JOHN LENNON, MICROWAVE OVENS, AND THE

ENACTED DIMENSION OF ANALYTIC PROCESS

Presenter, Gil Katz, Ph.D.

The concept of “enactment” continues to occupy a prominent place in today’s psychoanalytic thinking and practice. Despite being a central concept within and across all psychoanalytic theories and traditions, it continues to have no agreed upon definition. While the word “enactment” suggests an episodic or discrete event, and discussions in the literature tend to emphasize the behavioral component of the phenomenon, its essence is an underlying, dynamically meaningful, unconscious process. Within what I call the enacted dimension of analytic process, a part of every treatment, a new version of the patient’s early conflicts, traumas, and formative object relationships is inevitably created, without awareness or intent, in the here-and-now of the analytic dyad. Within this “play within the play,” repressed or dissociated aspects of the patient’s past are not just remembered, they are re-lived. When these actualizations become available for conscious reflection, they form the basis for genuine and transforming experiential insight.

Educational Objectives:

1) Discuss the concept of enactment and review its historical evolution.

 2) Describe the enacted dimension of analytic process—the continuously evolving second dimension of analytic treatment that exists alongside of and interwoven with the treatment’s verbal content.

3) Distinguish Contemporary Freudian and Relational/Intersubjective perspectives on enactment, in particular the relationship between enactment and analytic technique and the different meanings of the concept “co-creation.”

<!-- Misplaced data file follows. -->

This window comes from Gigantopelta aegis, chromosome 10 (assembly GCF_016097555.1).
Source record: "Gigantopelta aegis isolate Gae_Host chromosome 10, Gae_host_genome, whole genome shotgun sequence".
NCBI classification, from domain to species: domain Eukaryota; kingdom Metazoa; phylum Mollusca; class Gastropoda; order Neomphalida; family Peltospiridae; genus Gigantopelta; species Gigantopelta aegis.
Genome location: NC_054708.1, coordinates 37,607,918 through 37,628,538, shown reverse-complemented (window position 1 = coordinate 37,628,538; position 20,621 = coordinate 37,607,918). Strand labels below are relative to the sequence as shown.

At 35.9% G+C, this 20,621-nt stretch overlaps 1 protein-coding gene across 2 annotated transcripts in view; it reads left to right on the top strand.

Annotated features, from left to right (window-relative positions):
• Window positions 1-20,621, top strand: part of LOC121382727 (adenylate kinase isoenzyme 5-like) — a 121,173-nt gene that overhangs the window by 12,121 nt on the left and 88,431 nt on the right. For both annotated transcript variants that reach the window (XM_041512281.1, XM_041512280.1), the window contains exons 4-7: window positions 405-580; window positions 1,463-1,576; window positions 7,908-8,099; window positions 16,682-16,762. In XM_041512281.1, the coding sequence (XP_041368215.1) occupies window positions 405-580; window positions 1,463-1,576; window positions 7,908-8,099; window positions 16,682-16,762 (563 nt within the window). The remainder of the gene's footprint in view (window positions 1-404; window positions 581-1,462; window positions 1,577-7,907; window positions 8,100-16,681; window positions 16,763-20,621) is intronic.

4) Illustrate the centrality of the enacted dimension in the treatment of patients with a history of trauma, abuse, and early object loss via clinical vignettes.

5) Demonstrate support for these ideas from current research in cognitive neuroscience.

 

About the Presenter(s)

Dr. Gil Katz, is a Faculty member, Fellow (Training and Supervising Analyst), and former Dean of Training at the Institute for Psychoanalytic Training and Research (IPTAR), and a Clinical Associate Professor of Psychology, Faculty member, and Supervising Analyst in the Contemporary Freudian Track of the NYU Postdoctoral Program in Psychotherapy and Psychoanalysis where he is the chair of its Faculty-Curriculum Committee. He teaches courses on interaction and enactment in psychoanalysis at both institutes.

Dr. Katz has written widely on the topic of enactment, most recently a book entitled: The Play within the Play: The Enacted Dimension of Analytic Process. In addition to enactment, he has written on such subjects as the analytic usefulness of working within the metaphor, the parallel process phenomenon in analytic supervision, and analytic understandings of father-son rivalry in biblical tales. He is in private practice in New York City.

Reema Zahr, MA, LPC is a fifth-year candidate in the advanced psychoanalytic program at the New Jersey Institute for Training in Psychoanalysis. She holds a graduate degree in applied clinical and counseling psychology. Her professional experience includes working as a therapist in a community mental health agency, serving as a Head Start in-home service provider and classroom teacher, and interning as a group counselor and case manager in a partial hospitalization program for adult psychiatric and dual diagnosis patients. Reema has a private practice in Teaneck, New Jersey, where she works with individuals and couples, specializing in play therapy and creative expression with children and adolescents.